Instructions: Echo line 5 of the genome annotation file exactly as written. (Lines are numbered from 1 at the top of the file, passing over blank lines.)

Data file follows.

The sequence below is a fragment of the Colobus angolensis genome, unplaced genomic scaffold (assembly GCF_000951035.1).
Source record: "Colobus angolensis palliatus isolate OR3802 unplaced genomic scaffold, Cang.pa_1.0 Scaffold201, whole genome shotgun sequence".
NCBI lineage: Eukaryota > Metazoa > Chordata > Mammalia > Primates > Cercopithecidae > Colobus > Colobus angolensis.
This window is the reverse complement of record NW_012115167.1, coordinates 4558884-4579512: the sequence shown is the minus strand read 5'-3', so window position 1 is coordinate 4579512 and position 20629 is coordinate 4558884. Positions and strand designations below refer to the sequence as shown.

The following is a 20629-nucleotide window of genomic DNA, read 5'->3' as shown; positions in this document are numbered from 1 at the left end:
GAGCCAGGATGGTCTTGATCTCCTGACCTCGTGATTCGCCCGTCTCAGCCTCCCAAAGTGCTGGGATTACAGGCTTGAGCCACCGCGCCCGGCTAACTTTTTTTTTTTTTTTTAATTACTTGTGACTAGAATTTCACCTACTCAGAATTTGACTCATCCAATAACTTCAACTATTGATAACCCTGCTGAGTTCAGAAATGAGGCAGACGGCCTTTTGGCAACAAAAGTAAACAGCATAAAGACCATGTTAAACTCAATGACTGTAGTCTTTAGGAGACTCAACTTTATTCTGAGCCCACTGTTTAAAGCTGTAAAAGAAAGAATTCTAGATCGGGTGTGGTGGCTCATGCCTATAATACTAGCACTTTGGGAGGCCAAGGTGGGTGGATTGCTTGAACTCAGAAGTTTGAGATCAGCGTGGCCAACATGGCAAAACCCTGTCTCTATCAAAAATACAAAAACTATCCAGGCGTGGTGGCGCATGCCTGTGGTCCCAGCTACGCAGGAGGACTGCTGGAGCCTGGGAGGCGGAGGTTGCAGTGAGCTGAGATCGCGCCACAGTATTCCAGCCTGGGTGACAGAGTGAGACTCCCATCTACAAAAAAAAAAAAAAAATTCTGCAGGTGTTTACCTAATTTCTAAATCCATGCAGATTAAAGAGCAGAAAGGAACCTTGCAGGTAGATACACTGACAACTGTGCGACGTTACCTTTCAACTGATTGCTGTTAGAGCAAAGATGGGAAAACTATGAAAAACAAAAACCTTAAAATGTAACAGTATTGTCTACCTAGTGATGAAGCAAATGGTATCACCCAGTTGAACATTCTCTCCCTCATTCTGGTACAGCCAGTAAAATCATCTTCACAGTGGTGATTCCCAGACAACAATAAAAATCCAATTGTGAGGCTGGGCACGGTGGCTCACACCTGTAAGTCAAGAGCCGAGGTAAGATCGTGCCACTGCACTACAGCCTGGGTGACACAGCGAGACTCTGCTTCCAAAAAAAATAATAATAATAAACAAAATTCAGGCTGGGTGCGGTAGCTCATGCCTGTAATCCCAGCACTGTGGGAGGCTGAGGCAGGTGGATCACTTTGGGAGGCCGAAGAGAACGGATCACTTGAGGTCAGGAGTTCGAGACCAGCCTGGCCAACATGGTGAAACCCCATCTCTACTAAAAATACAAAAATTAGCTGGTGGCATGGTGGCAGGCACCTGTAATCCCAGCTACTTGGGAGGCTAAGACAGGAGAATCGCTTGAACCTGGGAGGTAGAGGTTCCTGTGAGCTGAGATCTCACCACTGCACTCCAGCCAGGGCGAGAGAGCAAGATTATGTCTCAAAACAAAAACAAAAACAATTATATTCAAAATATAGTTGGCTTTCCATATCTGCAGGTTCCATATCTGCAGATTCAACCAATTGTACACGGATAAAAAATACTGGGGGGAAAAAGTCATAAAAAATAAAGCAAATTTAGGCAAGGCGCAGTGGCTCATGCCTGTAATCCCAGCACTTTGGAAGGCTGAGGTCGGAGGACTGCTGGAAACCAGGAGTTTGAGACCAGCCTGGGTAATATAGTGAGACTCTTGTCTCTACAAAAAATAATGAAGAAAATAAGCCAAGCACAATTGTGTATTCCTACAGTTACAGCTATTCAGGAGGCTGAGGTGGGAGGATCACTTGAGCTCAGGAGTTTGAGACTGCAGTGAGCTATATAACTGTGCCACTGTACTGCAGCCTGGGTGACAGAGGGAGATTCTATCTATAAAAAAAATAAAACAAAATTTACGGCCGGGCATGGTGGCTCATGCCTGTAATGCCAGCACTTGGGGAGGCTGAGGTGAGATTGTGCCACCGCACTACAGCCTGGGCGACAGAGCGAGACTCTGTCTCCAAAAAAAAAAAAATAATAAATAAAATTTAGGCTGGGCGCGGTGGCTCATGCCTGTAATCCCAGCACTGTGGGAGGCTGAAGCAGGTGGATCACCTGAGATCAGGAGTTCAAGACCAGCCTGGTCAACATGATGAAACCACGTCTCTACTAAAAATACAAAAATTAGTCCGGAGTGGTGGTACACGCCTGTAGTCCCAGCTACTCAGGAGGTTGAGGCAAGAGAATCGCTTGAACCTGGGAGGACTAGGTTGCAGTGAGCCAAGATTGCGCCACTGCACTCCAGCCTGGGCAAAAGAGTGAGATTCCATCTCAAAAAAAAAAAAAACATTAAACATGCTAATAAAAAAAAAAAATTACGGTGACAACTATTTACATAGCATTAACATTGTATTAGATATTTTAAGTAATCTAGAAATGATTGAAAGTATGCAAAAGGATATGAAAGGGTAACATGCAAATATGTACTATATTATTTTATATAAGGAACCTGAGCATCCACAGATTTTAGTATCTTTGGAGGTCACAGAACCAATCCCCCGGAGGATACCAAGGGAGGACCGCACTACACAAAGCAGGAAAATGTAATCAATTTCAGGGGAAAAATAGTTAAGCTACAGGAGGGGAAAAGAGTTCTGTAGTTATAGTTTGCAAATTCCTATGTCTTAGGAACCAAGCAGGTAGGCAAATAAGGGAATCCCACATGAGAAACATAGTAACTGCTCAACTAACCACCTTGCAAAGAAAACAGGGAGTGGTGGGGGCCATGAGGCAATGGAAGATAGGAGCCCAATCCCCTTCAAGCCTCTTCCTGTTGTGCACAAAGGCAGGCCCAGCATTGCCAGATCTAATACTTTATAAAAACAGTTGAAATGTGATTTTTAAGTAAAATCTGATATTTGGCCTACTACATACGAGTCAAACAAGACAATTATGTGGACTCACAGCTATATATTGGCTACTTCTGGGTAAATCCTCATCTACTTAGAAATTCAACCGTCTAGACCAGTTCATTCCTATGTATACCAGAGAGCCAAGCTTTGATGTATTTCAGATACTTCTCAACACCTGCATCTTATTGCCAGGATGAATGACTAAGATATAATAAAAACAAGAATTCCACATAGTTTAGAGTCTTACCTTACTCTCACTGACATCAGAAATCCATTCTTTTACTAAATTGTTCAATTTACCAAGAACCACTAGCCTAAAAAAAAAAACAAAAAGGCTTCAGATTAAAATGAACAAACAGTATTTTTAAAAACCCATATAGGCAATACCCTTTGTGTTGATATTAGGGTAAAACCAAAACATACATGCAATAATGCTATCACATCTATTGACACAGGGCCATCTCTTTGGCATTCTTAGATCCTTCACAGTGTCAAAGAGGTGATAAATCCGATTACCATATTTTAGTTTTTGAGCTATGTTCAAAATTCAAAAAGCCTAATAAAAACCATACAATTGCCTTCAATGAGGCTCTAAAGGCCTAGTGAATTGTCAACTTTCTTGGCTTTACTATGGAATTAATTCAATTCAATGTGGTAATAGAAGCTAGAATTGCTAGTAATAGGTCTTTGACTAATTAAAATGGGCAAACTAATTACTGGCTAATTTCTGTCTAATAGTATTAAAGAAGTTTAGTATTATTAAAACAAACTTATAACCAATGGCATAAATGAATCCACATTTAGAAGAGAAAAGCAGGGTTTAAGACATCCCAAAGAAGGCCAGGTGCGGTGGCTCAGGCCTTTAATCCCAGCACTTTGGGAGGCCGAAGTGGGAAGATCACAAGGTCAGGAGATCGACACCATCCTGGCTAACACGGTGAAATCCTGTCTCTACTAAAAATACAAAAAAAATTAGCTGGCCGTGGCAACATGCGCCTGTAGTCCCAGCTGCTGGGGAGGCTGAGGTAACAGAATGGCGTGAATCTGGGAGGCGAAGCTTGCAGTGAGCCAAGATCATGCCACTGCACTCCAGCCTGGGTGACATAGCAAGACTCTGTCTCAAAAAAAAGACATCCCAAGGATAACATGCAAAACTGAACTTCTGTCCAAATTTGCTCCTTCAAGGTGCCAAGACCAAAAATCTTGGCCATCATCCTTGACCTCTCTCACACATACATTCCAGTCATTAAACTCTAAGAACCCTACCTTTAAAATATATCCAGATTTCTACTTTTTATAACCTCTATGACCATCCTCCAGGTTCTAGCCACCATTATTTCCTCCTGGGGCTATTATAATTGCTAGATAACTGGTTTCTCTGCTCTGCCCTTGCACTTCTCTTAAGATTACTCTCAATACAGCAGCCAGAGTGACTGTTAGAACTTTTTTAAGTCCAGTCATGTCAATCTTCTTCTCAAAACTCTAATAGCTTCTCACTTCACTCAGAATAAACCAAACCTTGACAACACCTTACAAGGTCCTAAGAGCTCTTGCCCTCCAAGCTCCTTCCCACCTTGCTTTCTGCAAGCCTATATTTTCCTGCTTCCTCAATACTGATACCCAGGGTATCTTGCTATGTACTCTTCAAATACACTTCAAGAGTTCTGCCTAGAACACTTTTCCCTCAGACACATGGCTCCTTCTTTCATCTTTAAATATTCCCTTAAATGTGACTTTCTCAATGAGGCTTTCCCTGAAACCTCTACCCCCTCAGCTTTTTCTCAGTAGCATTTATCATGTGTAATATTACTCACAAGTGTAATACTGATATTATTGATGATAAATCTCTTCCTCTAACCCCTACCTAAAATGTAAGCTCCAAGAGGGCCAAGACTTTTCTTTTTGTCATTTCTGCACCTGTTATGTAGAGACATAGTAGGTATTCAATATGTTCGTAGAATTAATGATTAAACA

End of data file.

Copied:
The following is a 20629-nucleotide window of genomic DNA, read 5'->3' as shown; positions in this document are numbered from 1 at the left end: